The event takes place at 7:00 p.m. in Federation Hall. Tickets are available at hageylecture19.ticketfi.com.
The University's Senate meets today in NH 3407 at 3:30 p.m. Among the agenda items:
- A motion to approve the dissolution of the Centre for Ecosystem Resilience & Adaptation in 2019, in recognition that the centre has fulfilled its mandate; and
- A motion to approve revisions to several Master’s and PhD programs within the department of Chemical Engineering.
Additionally, the traditional end-of-term presentations for the President of the Federation of Students and the President of the Graduate Students Association will take place.
The elevator wall in the lobby of Engineering 6 has been spruced up thanks to a collaboration between Chemical Engineering and Plant Operations.
The original blue-metal façade was beginning to show its age, according to Chemical Engineering's Director of Technical Operations Tom Dean, and Plant Operations and Chemical Engineering hit on the idea of a wrap covering featuring designs from co-op students. The new look features relevant Chemical Engineering terminology, names, formulae, and background process schematics.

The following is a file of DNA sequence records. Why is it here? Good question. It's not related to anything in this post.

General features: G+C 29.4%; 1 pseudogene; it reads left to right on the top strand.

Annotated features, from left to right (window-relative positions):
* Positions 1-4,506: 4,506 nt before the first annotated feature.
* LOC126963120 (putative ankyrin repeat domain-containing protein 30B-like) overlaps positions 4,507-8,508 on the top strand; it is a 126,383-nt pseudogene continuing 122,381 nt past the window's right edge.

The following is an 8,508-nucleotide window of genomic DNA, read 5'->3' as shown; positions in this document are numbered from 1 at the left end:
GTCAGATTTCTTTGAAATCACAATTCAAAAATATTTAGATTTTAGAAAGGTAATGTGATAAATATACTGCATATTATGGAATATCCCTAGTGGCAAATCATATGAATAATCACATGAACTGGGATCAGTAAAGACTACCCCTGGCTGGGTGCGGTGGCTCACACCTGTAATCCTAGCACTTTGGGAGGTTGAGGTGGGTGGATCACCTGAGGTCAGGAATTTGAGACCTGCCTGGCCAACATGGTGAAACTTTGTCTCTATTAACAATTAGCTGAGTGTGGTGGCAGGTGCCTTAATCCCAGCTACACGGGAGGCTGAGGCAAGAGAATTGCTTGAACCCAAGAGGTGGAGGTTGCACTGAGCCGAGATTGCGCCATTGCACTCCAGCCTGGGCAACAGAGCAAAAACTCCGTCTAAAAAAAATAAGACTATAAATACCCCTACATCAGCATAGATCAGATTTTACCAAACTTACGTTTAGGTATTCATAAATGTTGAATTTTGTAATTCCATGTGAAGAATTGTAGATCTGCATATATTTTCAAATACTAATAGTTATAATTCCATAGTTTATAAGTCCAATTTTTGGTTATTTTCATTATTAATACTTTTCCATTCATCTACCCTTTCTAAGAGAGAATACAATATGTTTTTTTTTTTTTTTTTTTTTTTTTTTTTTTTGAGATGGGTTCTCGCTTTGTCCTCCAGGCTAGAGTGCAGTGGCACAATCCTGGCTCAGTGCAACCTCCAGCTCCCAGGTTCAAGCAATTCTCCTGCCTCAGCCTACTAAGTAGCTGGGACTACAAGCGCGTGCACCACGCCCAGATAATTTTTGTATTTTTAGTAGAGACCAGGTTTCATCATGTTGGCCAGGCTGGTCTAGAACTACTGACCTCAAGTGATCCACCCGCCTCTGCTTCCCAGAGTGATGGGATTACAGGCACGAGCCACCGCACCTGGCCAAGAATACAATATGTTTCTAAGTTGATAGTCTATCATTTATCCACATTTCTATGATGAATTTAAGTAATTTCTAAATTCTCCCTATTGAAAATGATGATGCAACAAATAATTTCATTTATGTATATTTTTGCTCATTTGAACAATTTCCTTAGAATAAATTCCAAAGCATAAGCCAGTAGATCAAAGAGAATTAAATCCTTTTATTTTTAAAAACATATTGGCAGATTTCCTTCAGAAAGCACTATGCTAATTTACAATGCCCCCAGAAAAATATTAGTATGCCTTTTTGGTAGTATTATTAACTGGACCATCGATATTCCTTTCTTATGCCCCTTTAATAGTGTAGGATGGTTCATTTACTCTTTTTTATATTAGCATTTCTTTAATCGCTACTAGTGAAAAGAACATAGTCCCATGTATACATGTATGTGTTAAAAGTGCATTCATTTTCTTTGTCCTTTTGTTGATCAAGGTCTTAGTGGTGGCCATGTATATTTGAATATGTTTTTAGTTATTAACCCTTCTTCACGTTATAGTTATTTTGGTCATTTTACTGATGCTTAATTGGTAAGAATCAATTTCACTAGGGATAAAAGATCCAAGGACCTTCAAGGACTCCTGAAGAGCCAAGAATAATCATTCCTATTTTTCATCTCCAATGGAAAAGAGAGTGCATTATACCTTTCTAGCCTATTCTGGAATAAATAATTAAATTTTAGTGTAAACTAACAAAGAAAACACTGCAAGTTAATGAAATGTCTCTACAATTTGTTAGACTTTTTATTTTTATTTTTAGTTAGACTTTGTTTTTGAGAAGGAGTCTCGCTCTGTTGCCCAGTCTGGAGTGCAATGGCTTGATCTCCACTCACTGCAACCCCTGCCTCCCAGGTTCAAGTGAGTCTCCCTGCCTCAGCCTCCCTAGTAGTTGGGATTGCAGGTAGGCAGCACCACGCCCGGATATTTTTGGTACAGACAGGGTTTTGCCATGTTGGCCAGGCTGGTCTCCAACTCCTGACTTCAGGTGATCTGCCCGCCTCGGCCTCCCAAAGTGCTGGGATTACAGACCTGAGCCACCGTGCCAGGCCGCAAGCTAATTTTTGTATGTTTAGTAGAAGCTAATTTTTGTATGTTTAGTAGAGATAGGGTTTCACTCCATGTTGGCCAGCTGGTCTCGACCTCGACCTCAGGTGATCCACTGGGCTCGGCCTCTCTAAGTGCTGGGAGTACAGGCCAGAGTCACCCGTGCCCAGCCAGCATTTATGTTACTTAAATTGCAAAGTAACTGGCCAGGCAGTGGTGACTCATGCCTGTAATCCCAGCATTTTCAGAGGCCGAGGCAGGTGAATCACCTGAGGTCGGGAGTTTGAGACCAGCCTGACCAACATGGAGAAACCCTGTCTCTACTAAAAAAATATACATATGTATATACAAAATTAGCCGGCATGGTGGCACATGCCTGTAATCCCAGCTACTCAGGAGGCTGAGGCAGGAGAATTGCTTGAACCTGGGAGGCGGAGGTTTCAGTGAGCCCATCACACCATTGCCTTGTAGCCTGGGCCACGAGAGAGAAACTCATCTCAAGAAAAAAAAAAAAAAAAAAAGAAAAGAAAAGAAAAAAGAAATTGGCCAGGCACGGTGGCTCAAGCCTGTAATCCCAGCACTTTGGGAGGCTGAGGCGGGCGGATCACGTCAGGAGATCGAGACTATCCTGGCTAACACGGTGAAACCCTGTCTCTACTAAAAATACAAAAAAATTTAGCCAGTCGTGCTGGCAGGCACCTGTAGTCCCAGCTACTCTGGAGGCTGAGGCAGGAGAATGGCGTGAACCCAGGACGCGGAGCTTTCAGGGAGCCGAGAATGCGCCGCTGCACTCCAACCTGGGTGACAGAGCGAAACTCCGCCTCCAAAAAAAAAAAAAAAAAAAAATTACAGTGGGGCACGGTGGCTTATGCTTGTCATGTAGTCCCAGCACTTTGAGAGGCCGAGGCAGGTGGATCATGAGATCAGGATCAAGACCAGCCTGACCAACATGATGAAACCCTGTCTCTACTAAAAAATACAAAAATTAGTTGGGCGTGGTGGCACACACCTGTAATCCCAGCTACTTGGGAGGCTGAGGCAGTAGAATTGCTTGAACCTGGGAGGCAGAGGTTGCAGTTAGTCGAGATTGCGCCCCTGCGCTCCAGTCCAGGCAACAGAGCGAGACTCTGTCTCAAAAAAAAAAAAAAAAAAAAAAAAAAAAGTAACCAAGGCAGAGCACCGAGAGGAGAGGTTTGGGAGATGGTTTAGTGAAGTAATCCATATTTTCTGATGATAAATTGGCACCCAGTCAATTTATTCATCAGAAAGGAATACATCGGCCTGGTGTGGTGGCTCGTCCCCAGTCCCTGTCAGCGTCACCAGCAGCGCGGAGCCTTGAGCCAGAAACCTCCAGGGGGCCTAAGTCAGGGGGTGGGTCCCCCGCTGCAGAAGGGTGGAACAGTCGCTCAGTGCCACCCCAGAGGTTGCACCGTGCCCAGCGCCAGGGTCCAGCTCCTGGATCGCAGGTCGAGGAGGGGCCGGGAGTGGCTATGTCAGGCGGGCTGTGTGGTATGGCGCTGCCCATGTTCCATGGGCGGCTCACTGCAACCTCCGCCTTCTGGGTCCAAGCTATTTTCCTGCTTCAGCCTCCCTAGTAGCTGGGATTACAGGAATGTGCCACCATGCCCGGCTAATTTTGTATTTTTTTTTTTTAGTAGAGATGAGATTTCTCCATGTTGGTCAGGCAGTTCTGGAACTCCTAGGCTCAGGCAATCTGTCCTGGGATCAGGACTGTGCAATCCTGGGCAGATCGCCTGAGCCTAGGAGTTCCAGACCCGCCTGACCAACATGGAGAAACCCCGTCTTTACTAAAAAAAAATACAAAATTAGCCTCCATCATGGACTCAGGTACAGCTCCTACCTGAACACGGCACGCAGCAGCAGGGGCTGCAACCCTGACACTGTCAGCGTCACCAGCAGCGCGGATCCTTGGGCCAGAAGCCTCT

“The design was revised many times to make optimum use of the space, taking into account the elevator twin doors, the TV monitor, the directory and the plaque installed on the wall,” writes Dean. “This covering completely changes the look of the E6 lobby, and because of the durability of the skin product, should serve that space well for many years to come.”
Drop by and check it out for yourself.
Here's the latest Nutrition Month "myth vs. fact" supplied by Health Services Dietitian Sandra Ace:
Claim: Gluten-free foods are healthier for you.